Although simple in design, EvolvR is quite versatile. For example, the authors demonstrated that EvolvR is compatible with different polymerase domains with varying degrees of processivity, which provides an opportunity to customize both the mutagenesis window and mutation rate for specific applications. This is a crucial feature of EvolvR since the editing window can be as large as 350 bp, which in theory can enable more complex and unique randomization than other systems. This is key because an important property of barcoding systems is that they must generate a pool of signatures that are diverse enough to guarantee uniqueness, which for tracing human cells means trillions of barcodes. As indicated above, barcoding systems that rely on the stochastic repair outcome of NHEJ triggered by Cas9-induced double-strand breaks create a limited pool of signatures, a problem that can be overcome by using multiple barcodes per cell, as demonstrated by Kalhor et al. [2]; however, this alternative approach enormously increases the complexity of the computational analysis required to interpret the results. While speculative, it is possible that EvolvR may be used to generate much larger barcode diversity than self-targeting CRISPR-Cas9 systems and simplify the experimental framework by reducing the number of target sites that must be utilized.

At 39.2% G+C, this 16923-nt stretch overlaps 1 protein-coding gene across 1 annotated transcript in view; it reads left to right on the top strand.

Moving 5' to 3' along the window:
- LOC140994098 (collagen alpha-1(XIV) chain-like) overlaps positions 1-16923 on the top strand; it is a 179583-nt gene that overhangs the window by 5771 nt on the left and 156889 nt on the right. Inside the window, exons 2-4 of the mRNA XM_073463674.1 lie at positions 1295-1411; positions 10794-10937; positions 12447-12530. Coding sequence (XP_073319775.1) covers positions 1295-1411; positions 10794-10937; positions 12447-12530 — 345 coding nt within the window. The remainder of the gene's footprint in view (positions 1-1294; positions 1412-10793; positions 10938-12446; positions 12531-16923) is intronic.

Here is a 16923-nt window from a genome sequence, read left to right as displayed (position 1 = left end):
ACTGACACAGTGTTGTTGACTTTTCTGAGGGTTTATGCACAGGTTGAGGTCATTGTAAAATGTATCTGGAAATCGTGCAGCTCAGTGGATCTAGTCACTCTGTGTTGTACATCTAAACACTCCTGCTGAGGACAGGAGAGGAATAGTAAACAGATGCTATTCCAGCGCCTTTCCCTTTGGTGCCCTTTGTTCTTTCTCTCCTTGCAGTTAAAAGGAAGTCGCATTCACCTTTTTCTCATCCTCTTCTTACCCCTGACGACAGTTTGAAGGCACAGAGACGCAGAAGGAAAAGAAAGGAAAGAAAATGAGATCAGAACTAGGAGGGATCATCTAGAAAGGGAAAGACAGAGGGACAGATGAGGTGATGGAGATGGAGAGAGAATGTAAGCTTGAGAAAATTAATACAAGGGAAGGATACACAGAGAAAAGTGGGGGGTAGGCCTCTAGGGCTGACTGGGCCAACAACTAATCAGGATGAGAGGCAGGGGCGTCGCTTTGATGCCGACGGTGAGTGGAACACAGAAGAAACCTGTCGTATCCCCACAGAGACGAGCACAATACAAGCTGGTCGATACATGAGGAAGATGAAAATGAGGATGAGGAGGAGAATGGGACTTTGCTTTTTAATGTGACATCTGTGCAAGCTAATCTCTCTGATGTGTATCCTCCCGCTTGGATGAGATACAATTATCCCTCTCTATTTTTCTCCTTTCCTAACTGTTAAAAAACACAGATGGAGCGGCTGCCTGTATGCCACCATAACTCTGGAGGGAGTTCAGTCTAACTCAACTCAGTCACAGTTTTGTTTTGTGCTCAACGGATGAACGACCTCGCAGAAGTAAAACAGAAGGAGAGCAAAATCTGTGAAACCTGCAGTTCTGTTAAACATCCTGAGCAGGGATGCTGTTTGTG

Another important feature of EvolvR is that it can capitalize on the multiplexing capabilities of Cas9 to target continuously multiple genomic loci simultaneously. This is particularly important for large-scale evolution of cell function because, by simultaneously interrogating various targets, EvolvR could be used to reprogram whole biosynthetic pathways, a concept first demonstrated as possible through continuous evolution by Wang et al. via the MAGE method which, unlike EvolvR, relied on λ-red-mediated insertion of synthetic DNA fragments into genomic DNA during bacterial replication to facilitate mutagenesis [8].